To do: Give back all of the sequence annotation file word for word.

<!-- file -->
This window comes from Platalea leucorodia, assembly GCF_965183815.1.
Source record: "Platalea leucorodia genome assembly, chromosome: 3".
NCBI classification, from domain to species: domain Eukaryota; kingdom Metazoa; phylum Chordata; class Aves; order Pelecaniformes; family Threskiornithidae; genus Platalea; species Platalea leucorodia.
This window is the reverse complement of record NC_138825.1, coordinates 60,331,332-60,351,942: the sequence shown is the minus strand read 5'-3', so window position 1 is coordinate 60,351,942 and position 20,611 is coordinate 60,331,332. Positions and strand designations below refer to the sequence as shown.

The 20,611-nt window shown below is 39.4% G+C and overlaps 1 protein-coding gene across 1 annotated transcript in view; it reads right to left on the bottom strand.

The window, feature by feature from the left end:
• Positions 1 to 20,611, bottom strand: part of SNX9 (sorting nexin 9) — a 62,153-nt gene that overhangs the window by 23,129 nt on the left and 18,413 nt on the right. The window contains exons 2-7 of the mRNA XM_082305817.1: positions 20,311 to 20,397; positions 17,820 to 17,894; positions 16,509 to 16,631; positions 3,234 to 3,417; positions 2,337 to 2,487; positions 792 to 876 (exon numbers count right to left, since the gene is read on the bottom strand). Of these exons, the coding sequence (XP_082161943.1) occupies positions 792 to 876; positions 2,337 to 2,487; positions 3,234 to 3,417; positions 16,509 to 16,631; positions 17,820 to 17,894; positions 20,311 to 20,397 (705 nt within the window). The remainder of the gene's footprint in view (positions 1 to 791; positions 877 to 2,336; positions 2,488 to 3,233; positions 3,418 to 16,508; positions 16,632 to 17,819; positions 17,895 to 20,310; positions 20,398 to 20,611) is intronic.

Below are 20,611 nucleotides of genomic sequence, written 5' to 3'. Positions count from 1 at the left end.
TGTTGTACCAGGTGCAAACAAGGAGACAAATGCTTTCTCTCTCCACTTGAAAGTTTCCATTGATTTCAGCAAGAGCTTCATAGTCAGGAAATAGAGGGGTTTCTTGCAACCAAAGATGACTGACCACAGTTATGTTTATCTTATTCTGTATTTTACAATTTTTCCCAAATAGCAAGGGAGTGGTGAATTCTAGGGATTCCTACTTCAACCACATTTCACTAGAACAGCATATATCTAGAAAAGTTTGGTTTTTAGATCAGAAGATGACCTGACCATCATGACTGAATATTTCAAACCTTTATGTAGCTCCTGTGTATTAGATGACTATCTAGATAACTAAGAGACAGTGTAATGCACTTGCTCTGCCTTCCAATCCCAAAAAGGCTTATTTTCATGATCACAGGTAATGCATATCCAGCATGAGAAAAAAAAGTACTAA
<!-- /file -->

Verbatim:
This window comes from Platalea leucorodia, assembly GCF_965183815.1.
Source record: "Platalea leucorodia genome assembly, chromosome: 3".
NCBI classification, from domain to species: domain Eukaryota; kingdom Metazoa; phylum Chordata; class Aves; order Pelecaniformes; family Threskiornithidae; genus Platalea; species Platalea leucorodia.
This window is the reverse complement of record NC_138825.1, coordinates 60,331,332-60,351,942: the sequence shown is the minus strand read 5'-3', so window position 1 is coordinate 60,351,942 and position 20,611 is coordinate 60,331,332. Positions and strand designations below refer to the sequence as shown.

The 20,611-nt window shown below is 39.4% G+C and overlaps 1 protein-coding gene across 1 annotated transcript in view; it reads right to left on the bottom strand.

The window, feature by feature from the left end:
• Positions 1 to 20,611, bottom strand: part of SNX9 (sorting nexin 9) — a 62,153-nt gene that overhangs the window by 23,129 nt on the left and 18,413 nt on the right. The window contains exons 2-7 of the mRNA XM_082305817.1: positions 20,311 to 20,397; positions 17,820 to 17,894; positions 16,509 to 16,631; positions 3,234 to 3,417; positions 2,337 to 2,487; positions 792 to 876 (exon numbers count right to left, since the gene is read on the bottom strand). Of these exons, the coding sequence (XP_082161943.1) occupies positions 792 to 876; positions 2,337 to 2,487; positions 3,234 to 3,417; positions 16,509 to 16,631; positions 17,820 to 17,894; positions 20,311 to 20,397 (705 nt within the window). The remainder of the gene's footprint in view (positions 1 to 791; positions 877 to 2,336; positions 2,488 to 3,233; positions 3,418 to 16,508; positions 16,632 to 17,819; positions 17,895 to 20,310; positions 20,398 to 20,611) is intronic.

Below are 20,611 nucleotides of genomic sequence, written 5' to 3'. Positions count from 1 at the left end.
TGTTGTACCAGGTGCAAACAAGGAGACAAATGCTTTCTCTCTCCACTTGAAAGTTTCCATTGATTTCAGCAAGAGCTTCATAGTCAGGAAATAGAGGGGTTTCTTGCAACCAAAGATGACTGACCACAGTTATGTTTATCTTATTCTGTATTTTACAATTTTTCCCAAATAGCAAGGGAGTGGTGAATTCTAGGGATTCCTACTTCAACCACATTTCACTAGAACAGCATATATCTAGAAAAGTTTGGTTTTTAGATCAGAAGATGACCTGACCATCATGACTGAATATTTCAAACCTTTATGTAGCTCCTGTGTATTAGATGACTATCTAGATAACTAAGAGACAGTGTAATGCACTTGCTCTGCCTTCCAATCCCAAAAAGGCTTATTTTCATGATCACAGGTAATGCATATCCAGCATGAGAAAAAAAAGTACTAA